It’s payday! I exult to myself, momentarily, until I begin to pay my bills, and then – and then, you know. You know, unless you’re incredibly wealthy or maintained by someone else or are still a child. The terrible sinking feeling of watching it go away, the counting backwards and down until the money is gone or mostly gone, fingers folding into empty fists.
If you do manage to keep one of those fingers straight, to carry a little heap of earnings from one month to the other, the muffler will fall right off your car, or a branch will fall on it, or through your roof, or the door handle will come off in your hand, and that will be the end of the little heap.
“Isolde, what the hell is that?” I pointed at the white bag on my bed. “What’s what?” She answered cheerfully, coming in to look at whatever it was. She was wearing one of my hats and pulling on a pair of my gloves. She followed my gaze. “What? Afraid I’ll stretch them?”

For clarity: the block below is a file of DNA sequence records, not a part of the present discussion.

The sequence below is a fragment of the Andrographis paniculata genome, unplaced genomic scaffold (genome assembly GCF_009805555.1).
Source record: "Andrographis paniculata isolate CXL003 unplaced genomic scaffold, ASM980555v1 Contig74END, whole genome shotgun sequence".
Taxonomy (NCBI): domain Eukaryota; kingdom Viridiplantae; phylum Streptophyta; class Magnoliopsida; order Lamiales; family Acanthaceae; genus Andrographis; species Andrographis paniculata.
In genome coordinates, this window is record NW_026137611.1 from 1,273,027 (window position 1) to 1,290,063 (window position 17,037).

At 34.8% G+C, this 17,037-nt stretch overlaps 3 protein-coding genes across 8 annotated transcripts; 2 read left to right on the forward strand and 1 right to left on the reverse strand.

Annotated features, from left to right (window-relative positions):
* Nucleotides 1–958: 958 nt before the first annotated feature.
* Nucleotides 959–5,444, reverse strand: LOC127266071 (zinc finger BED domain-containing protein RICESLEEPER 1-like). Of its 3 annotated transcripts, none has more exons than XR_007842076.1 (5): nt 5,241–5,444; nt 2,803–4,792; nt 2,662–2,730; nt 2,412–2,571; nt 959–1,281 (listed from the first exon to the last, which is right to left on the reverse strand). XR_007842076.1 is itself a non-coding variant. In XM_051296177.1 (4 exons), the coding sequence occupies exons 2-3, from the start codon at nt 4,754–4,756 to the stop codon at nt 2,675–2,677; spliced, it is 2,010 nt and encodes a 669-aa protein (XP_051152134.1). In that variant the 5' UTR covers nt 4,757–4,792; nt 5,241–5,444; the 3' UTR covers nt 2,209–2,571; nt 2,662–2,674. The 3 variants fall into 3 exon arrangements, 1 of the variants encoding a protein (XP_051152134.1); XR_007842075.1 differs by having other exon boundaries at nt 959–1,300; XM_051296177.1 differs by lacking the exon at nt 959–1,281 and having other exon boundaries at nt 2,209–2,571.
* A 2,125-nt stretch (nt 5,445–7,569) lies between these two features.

“I am and you will. Please take them off before it takes and remove your parcel from my bed.” She snorted. “You’re so uptight. You could buy more gloves.” Not really, I thought.
“Anyway it’s not my ‘parcel’, it’s your bag. Your present,” she said with a smile. This will either be terribly good or terribly bad. Wait, what’s the etymology on terrible again? Ran briefly through my mind. I opened the bag. “What did you fit in an iPad box, Isolde?” I secretly felt a little bitter. I don’t even go to that store – what would the point be? “An iPad . . . ” she twisted her head sideways, widened her eyes. There’s a catch, there’s some horrible catch –
There it lay, brand new and shiny. “This looks like yours,” I said at length, and she turned away slightly. “And that’s because it is yours, isn’t it? Isolde, why would you do that? Are you giving it to me, is it beyond repair, what are you doing?” She rolled her eyes, walked up to me, and flipped it over. “Read it,” she said flatly.
I saw an old man just now working a menial job, an old man way past retirement age, and I felt deeply unhappy. I felt for him, as they say, whatever that really means.
I gave him almost all the money I had on me, even though it wasn’t much, even though it was food money, I guess because the right thing to do is very often the stupid one as well.
It didn’t help that when he took the money, after he realized that it was for him and he wasn’t expected to do anything, looked at me. His eyes were clear and shone just like, well, I guess like a kid’s. Like I was doing something better than the decent human thing.